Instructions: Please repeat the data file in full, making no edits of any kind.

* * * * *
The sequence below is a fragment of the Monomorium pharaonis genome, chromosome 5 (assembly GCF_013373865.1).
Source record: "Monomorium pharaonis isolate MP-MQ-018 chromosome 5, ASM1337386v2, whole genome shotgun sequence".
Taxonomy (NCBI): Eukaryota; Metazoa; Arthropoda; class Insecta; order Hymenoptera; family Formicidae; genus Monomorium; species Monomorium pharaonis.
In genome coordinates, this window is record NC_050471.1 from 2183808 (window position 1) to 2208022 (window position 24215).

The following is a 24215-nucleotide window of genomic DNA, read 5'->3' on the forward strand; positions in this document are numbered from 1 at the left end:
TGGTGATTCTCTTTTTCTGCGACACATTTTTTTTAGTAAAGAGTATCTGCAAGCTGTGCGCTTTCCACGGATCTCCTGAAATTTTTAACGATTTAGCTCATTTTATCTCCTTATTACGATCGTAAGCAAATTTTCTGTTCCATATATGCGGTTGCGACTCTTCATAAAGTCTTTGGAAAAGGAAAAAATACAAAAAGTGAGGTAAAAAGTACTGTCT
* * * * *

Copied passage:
The sequence below is a fragment of the Monomorium pharaonis genome, chromosome 5 (assembly GCF_013373865.1).
Source record: "Monomorium pharaonis isolate MP-MQ-018 chromosome 5, ASM1337386v2, whole genome shotgun sequence".
Taxonomy (NCBI): Eukaryota; Metazoa; Arthropoda; class Insecta; order Hymenoptera; family Formicidae; genus Monomorium; species Monomorium pharaonis.
In genome coordinates, this window is record NC_050471.1 from 2183808 (window position 1) to 2208022 (window position 24215).

The following is a 24215-nucleotide window of genomic DNA, read 5'->3' on the forward strand; positions in this document are numbered from 1 at the left end:
TGGTGATTCTCTTTTTCTGCGACACATTTTTTTTAGTAAAGAGTATCTGCAAGCTGTGCGCTTTCCACGGATCTCCTGAAATTTTTAACGATTTAGCTCATTTTATCTCCTTATTACGATCGTAAGCAAATTTTCTGTTCCATATATGCGGTTGCGACTCTTCATAAAGTCTTTGGAAAAGGAAAAAATACAAAAAGTGAGGTAAAAAGTACTGTCT